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4.1.4 SA Computational Considerations     continued...

SA is an intrinsically sequential algorithm, due to its recursive structure. Some possible parallel designs (reviewed by Arts and Korst [2]) have been developed, making use of the idea of multiple trial parallelism, in which several different trial solutions are simultaneously generated, evaluated and tested on individual processors. Whenever one of these processors accepts its solution, it becomes the new one from which others are generated. Although such an approach results in N times as many solutions being investigated per unit time (where N is the number of processors), it is found that the total (elapsed) time required for convergence is not proportionally reduced. This is due to the fact that the instantaneous concurrent efficiency h, which in this context can be defined as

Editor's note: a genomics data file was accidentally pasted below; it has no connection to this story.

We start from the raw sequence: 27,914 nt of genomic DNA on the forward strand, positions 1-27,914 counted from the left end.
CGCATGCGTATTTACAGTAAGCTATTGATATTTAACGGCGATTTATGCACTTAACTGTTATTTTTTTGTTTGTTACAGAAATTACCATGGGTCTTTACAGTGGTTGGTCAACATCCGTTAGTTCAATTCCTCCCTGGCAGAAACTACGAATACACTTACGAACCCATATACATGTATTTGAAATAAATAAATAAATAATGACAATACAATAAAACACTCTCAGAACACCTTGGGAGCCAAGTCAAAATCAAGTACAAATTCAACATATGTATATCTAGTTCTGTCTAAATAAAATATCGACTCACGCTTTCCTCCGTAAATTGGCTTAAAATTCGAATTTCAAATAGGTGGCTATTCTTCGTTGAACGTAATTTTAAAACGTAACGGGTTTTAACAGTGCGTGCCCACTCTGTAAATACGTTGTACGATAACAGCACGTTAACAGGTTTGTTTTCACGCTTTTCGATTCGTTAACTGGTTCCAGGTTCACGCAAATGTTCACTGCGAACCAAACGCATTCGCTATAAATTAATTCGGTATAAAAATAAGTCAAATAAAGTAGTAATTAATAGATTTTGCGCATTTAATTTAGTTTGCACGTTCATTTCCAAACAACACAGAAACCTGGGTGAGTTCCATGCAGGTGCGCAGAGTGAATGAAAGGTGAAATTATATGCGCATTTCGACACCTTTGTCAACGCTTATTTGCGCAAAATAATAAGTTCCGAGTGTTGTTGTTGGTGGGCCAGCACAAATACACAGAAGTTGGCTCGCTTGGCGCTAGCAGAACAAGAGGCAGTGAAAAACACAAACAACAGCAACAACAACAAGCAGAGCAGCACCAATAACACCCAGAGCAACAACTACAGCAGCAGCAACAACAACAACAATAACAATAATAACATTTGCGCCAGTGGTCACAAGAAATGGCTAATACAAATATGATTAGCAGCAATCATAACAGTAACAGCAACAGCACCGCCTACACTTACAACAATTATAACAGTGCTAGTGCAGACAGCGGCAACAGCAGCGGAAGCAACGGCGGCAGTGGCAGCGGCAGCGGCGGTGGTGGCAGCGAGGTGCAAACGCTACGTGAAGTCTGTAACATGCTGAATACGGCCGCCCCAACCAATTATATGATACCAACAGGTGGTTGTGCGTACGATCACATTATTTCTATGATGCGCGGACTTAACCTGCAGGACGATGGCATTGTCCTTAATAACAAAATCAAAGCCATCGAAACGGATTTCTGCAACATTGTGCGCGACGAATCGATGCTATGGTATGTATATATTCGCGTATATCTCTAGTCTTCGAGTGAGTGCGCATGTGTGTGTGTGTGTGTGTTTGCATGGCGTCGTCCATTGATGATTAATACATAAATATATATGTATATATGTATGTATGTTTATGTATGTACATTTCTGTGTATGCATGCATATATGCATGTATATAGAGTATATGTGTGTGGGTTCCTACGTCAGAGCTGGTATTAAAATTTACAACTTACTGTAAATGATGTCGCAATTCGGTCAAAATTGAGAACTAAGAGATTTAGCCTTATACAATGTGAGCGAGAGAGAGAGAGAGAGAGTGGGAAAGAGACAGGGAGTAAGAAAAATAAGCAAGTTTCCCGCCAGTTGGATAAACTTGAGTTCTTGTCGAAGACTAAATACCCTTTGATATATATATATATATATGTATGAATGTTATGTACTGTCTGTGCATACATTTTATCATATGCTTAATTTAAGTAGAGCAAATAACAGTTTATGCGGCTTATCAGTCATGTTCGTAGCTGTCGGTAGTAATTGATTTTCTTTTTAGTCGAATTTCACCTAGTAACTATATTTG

where is the time taken for a new solution to be accepted by the serial or parallel algorithm, varies as the search progresses. It is initially only about , because the vast majority of the solutions generated are accepted, and, therefore, N-1 of the processors are redundant. As the annealing temperature is reduced (and the solution acceptance probability falls), increases, approaching 100% as T nears zero. However, the overall incentive for parallelizing the optimization scheme is not great, especially as in many instances the problem function evaluation procedure can be multitasked with much greater ease and effect.